Princess awesome in construction

Less Princess. More Awesome!

A U.S. clothing company is providing young girls the outlet to express themselves one “digger” design at a time

Caterpillar Product Service Engineer Paroma Banerjee grew up surrounded by scientists. When she was a little girl, her parents encouraged her to explore and pursue a variety of interests. She liked art and fashion like her girlfriends, but what she really wanted was to build things. That interest and the support of her family led Paroma to Purdue University where she earned a degree in engineering and later a job at Caterpillar. During her 13-year career, she’s become accustomed to being the lone female sitting at the conference table or working in the field, but she says the future worksite will look different.

“I am beginning to see more women in the engineering career pipeline, and it’s exciting to meet the talent that’s coming,” says Banerjee. “There are more doors opening for women in the STEM fields (Science, Technology, Engineering and Math), and we need to do all we can to encourage girls to engage in those areas at an early age.”


“There are more doors opening for women in the stem, and we need to do all we can to encourage girls to engage in those areas at an early age.”  


That’s exactly what start-up company Princess Awesome is hoping to achieve. The girl’s clothing company, headquartered in Washington, DC, is designed to encourage young women to express themselves through their clothing – embracing both the frilly and the functional.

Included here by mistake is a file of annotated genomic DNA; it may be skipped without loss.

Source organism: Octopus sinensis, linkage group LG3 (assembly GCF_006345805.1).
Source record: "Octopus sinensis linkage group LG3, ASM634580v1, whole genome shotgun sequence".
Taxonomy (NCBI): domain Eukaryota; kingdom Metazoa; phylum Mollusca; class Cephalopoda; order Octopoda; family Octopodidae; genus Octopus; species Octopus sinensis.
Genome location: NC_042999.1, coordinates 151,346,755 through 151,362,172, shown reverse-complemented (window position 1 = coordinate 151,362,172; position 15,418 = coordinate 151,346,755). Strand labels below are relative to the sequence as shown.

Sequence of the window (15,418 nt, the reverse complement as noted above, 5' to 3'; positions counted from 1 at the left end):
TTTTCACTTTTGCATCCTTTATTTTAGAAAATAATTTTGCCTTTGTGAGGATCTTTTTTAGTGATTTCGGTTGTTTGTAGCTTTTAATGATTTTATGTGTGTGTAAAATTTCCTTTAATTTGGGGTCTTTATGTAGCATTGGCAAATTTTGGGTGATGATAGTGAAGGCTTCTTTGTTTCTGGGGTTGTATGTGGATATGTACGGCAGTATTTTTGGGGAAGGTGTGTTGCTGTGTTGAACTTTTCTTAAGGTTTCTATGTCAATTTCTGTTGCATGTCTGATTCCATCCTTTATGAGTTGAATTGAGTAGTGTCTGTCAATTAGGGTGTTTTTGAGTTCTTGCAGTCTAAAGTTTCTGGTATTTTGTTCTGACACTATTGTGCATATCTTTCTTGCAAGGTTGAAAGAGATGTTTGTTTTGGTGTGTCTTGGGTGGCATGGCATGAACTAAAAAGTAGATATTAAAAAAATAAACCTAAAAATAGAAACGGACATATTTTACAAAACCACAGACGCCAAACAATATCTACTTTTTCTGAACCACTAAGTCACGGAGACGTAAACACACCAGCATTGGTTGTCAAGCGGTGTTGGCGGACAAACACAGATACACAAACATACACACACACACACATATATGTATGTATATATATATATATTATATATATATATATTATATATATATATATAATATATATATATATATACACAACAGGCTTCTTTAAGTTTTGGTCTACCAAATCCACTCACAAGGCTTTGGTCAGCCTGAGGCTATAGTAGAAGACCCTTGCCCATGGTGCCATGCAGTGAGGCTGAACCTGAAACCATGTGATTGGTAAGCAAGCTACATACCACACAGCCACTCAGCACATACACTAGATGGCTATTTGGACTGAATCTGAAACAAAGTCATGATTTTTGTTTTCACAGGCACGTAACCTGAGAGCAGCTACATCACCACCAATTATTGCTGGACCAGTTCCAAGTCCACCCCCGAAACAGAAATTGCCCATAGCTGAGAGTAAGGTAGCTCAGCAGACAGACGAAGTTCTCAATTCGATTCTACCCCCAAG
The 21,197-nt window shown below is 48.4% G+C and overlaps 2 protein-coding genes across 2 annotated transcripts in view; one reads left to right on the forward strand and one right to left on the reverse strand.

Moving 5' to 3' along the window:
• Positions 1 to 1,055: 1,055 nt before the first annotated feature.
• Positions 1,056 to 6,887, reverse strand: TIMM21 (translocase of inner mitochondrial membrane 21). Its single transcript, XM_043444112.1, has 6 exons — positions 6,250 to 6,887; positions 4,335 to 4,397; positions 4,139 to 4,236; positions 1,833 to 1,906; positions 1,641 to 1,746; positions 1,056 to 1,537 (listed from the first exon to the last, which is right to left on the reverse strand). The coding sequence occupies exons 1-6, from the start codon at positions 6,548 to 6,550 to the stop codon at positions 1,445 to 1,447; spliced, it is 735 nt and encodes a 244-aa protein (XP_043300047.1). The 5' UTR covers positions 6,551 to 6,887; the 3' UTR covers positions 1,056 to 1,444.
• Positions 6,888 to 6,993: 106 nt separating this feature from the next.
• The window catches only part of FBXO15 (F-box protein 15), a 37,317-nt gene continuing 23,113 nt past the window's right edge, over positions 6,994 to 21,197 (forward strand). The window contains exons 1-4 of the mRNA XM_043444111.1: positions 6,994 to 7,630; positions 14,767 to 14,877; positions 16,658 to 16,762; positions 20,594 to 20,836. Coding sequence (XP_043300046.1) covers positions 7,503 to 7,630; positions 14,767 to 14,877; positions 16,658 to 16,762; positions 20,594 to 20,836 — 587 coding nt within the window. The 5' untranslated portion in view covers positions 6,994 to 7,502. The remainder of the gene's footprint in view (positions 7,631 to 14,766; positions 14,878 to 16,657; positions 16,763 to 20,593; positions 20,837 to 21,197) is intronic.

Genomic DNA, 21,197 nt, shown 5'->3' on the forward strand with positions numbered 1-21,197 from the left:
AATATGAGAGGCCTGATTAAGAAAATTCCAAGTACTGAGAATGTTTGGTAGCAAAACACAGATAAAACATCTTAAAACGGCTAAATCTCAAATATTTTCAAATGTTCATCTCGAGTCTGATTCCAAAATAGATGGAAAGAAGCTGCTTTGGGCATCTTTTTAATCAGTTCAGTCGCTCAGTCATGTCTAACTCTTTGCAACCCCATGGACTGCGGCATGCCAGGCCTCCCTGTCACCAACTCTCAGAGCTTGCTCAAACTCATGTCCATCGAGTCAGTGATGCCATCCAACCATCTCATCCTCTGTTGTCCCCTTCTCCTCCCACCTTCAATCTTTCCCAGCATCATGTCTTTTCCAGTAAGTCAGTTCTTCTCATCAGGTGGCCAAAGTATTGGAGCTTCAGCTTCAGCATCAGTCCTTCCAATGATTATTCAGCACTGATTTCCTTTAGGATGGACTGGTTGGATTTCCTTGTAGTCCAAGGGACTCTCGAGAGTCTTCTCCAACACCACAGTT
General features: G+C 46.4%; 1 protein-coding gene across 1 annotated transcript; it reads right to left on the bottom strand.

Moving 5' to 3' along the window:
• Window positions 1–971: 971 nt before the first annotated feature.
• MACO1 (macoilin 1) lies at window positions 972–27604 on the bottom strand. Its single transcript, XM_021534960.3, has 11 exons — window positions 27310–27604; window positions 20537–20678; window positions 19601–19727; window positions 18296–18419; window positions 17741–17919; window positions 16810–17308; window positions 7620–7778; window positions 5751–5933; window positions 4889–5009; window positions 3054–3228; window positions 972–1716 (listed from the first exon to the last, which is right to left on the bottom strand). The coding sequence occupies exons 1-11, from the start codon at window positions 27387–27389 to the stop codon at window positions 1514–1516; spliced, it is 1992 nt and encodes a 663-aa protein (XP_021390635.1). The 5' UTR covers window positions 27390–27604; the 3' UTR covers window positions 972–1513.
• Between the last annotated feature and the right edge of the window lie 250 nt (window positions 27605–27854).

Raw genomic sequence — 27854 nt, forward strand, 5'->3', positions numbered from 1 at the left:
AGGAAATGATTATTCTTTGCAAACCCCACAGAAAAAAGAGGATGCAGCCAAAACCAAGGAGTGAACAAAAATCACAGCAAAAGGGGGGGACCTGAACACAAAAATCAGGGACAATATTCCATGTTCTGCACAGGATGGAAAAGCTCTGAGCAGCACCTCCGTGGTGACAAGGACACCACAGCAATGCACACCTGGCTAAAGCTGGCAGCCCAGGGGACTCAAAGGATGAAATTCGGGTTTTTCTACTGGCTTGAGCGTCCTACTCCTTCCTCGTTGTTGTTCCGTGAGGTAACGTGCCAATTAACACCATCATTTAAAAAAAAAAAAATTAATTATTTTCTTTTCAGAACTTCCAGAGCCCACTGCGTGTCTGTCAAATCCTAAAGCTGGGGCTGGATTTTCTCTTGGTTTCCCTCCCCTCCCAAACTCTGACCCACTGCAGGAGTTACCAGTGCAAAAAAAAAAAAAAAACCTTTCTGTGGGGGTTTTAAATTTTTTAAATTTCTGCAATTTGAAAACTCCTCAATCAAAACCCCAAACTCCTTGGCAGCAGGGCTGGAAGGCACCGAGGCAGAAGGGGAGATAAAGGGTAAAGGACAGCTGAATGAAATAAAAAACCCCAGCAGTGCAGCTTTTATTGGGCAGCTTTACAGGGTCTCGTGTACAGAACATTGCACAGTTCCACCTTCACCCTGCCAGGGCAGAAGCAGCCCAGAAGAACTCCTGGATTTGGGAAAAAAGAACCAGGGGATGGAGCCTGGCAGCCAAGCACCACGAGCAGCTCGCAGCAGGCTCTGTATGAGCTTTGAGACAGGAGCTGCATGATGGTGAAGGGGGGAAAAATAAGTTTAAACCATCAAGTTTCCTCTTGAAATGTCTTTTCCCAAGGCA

“We wanted to create and sell dresses that displayed patterns typically associated with boys; things like, dinosaurs, firetrucks, and dump trucks,” says Rebecca Melsky, Princess Awesome co-founder. “We started by sewing a few dresses in our basements and then selling them at local Christmas bazaars. Our designs have become so popular that we’ve grown to a million-dollar business with manufacturing facilities around the world.”

Melsky and her partner Eva St. Clair want to set an example for their own daughters and debunk traditional stereotypes. 

“It’s crucial that girls have access to clothes that tell them that they can be anything, and do anything,” says St. Clair. “If you've ever met a little girl, you know she already knows this is true, but we want to reinforce that confidence as she grows up.”   

As we continue to celebrate women in 2019, watch how Princess Awesome is designing clothing to promote originality, independence and the next generation of leaders.


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